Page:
It was August 2004 when the death of the famous French photographer Henri Cartier Bresson was announced on the French news. At the time I did not really take pictures seriously. I just had a hybrid digital camera bought six months before. This dramatic moment made me have a new look at his work. It changed the way I took photographs for ever. I was stunned by his way of creating perfect compositions. His eye had an ability to bring together lines in perfect geometry while playing with human shapes or simply capturing the decisive moment. There was one image in particular that fascinated me: an image that he took in Paris at The Palais Royal Gardens in 1959. In my view, the photograph is far beyond perfection. The alignment between the lines of the trees monument is perfect and the man walking was captured at the right place at the right moment, fitting amazingly the only gap for a human shape in the frame. The well anticipated moment was cleverly framed in a fantastic composition. The photograph had a great influence on me and still has today. I could spend hours and hours looking at it with the same fascination.
I have spent a lot of time studying the composition of Henri Cartier Bresson’s photographs. Like a lot of street photographers, I am also attracted to his way of capturing the decisive moment. It is pure joy. However, Henri Cartier Bresson is not the only photographer whose work I admire. There are many others; mostly humanist French photographers, like Robert Doisneau, Willy Ronis and Edouard Boubat. They had a lot of poetry, charm and romance about the way they captured French life between the 40′s and the end of the 60′s. They told the stories of our streets, stories of the French people, stories of the Parisians, but overall, stories that history books don’t cover. It was all about documenting the life of ordinary people, a way of life that has now disappeared but that we are able to see thanks to their photo legacies. If Henri Cartier Bresson helped me to understand composition and capturing the moment, the French Humanist photographers make me understand that capturing our time, our streets, the people and life are very important in terms of documenting a period of time. Photography is able to stop time and capture in images our history. It is fascinating.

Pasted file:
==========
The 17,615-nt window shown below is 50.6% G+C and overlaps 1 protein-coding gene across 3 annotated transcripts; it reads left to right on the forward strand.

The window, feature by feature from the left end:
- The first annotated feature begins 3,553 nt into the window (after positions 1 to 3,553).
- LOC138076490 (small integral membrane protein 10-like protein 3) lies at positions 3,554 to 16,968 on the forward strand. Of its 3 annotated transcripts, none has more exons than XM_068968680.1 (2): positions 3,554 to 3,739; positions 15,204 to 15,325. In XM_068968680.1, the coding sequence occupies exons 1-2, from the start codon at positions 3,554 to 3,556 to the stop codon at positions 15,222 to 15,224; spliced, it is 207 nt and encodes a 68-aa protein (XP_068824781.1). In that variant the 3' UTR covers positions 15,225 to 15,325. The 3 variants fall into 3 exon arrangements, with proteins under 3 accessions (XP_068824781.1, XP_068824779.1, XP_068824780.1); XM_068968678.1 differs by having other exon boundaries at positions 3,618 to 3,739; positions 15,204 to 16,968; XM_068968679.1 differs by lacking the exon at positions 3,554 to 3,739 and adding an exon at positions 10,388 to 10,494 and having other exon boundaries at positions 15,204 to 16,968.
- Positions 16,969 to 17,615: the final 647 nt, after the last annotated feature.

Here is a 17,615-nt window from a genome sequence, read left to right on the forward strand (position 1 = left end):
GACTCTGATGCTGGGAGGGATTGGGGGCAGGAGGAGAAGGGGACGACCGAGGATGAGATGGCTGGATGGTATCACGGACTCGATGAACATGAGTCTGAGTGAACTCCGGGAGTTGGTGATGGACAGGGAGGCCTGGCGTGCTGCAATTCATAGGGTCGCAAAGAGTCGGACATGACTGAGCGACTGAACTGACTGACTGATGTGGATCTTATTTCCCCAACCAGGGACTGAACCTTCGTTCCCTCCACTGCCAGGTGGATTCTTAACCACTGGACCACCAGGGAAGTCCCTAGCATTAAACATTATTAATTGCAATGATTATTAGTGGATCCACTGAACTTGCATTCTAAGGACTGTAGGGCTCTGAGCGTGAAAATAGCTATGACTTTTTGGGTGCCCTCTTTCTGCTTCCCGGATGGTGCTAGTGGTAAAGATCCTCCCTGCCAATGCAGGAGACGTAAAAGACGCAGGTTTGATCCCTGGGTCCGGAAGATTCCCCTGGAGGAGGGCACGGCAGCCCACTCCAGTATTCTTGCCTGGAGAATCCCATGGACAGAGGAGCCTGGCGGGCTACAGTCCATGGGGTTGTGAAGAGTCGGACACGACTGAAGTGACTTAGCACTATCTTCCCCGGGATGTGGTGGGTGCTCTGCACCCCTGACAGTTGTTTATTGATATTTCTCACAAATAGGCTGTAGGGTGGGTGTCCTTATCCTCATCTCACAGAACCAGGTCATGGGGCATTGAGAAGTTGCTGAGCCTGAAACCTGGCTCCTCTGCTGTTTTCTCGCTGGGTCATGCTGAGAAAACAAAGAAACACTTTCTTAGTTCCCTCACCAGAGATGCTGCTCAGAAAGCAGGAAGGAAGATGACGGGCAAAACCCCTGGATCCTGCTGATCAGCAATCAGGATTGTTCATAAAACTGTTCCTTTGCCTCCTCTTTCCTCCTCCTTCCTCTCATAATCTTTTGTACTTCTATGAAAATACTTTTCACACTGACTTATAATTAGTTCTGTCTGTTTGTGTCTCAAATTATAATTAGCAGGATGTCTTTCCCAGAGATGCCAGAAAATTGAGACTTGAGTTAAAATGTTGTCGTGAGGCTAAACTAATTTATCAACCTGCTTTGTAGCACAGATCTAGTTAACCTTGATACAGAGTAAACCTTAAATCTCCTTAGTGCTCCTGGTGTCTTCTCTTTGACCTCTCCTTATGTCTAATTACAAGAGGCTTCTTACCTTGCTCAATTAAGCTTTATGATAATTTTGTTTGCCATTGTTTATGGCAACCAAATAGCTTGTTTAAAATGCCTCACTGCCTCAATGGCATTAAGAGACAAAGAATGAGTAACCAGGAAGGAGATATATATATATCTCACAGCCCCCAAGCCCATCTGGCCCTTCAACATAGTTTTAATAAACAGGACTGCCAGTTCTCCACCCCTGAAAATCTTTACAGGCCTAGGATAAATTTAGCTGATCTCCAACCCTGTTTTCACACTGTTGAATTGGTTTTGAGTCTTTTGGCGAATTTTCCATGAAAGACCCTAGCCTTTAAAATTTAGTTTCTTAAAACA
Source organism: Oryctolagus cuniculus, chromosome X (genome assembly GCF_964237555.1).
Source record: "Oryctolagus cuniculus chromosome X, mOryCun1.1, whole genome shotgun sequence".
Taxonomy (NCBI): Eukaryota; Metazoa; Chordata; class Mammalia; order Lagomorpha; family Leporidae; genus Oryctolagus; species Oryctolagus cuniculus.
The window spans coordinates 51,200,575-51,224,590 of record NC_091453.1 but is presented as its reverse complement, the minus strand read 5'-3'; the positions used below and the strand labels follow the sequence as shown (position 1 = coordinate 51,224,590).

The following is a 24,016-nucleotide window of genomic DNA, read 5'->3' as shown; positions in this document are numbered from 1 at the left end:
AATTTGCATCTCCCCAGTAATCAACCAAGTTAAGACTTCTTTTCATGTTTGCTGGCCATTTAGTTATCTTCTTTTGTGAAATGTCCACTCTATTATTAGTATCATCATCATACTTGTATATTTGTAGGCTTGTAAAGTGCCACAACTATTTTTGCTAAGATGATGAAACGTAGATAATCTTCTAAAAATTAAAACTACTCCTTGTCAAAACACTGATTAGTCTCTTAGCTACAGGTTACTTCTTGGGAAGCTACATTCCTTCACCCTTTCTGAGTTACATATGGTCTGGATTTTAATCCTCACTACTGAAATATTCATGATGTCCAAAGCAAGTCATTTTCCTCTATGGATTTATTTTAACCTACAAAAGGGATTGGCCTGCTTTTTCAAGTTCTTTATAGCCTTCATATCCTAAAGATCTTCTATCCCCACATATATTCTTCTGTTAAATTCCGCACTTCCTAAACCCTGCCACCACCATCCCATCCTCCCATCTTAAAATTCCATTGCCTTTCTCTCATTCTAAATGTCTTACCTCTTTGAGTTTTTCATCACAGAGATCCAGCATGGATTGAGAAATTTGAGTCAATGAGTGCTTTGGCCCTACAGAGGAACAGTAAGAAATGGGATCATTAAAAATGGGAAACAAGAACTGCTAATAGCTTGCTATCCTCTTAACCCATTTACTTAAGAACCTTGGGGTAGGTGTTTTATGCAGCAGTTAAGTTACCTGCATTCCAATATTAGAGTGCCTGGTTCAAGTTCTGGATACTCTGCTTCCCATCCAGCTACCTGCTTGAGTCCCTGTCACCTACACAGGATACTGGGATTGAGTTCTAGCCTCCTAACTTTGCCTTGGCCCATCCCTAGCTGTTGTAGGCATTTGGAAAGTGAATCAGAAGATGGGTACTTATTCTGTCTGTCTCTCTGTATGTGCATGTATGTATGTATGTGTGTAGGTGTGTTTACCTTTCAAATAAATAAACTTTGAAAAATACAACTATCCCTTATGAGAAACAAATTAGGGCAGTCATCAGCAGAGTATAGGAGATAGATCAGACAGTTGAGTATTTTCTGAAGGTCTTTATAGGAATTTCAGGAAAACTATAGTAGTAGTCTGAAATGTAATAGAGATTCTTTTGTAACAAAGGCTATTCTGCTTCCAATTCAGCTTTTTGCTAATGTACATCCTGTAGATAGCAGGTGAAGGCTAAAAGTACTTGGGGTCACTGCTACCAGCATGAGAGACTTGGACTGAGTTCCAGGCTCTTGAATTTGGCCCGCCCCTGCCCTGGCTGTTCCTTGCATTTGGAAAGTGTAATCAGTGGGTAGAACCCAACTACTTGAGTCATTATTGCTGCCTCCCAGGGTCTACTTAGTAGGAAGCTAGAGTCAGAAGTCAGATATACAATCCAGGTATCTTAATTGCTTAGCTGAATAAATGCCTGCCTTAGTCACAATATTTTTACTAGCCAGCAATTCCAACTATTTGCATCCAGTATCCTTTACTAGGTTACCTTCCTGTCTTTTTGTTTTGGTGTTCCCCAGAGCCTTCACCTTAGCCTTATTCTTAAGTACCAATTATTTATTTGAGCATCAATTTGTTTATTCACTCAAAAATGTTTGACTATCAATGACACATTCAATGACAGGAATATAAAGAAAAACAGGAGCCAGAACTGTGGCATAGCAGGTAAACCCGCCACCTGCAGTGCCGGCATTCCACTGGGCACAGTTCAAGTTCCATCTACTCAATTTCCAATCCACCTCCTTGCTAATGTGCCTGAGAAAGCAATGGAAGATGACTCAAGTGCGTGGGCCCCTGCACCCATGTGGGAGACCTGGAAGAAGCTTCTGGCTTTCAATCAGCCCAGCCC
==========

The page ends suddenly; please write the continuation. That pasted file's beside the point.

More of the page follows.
Soon on my blog “Street Photography, wandering & documenting the time”